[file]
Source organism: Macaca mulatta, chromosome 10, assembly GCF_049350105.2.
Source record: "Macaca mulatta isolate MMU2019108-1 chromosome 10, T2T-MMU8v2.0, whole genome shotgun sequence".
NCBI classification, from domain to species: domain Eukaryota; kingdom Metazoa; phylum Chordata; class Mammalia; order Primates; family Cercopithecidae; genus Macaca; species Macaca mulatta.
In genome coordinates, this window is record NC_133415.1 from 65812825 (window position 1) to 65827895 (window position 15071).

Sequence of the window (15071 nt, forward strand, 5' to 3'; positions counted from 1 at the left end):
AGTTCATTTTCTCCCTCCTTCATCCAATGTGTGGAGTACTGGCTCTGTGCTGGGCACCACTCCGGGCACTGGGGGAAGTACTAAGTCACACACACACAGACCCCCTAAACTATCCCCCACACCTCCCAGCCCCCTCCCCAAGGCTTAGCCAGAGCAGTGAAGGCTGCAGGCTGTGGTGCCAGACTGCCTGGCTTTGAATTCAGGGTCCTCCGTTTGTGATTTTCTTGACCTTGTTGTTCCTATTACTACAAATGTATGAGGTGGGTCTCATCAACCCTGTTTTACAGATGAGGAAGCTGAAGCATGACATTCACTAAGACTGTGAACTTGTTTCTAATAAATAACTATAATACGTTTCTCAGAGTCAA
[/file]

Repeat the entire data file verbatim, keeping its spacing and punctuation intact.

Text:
Source organism: Macaca mulatta, chromosome 10, assembly GCF_049350105.2.
Source record: "Macaca mulatta isolate MMU2019108-1 chromosome 10, T2T-MMU8v2.0, whole genome shotgun sequence".
NCBI classification, from domain to species: domain Eukaryota; kingdom Metazoa; phylum Chordata; class Mammalia; order Primates; family Cercopithecidae; genus Macaca; species Macaca mulatta.
In genome coordinates, this window is record NC_133415.1 from 65812825 (window position 1) to 65827895 (window position 15071).

Sequence of the window (15071 nt, forward strand, 5' to 3'; positions counted from 1 at the left end):
AGTTCATTTTCTCCCTCCTTCATCCAATGTGTGGAGTACTGGCTCTGTGCTGGGCACCACTCCGGGCACTGGGGGAAGTACTAAGTCACACACACACAGACCCCCTAAACTATCCCCCACACCTCCCAGCCCCCTCCCCAAGGCTTAGCCAGAGCAGTGAAGGCTGCAGGCTGTGGTGCCAGACTGCCTGGCTTTGAATTCAGGGTCCTCCGTTTGTGATTTTCTTGACCTTGTTGTTCCTATTACTACAAATGTATGAGGTGGGTCTCATCAACCCTGTTTTACAGATGAGGAAGCTGAAGCATGACATTCACTAAGACTGTGAACTTGTTTCTAATAAATAACTATAATACGTTTCTCAGAGTCAA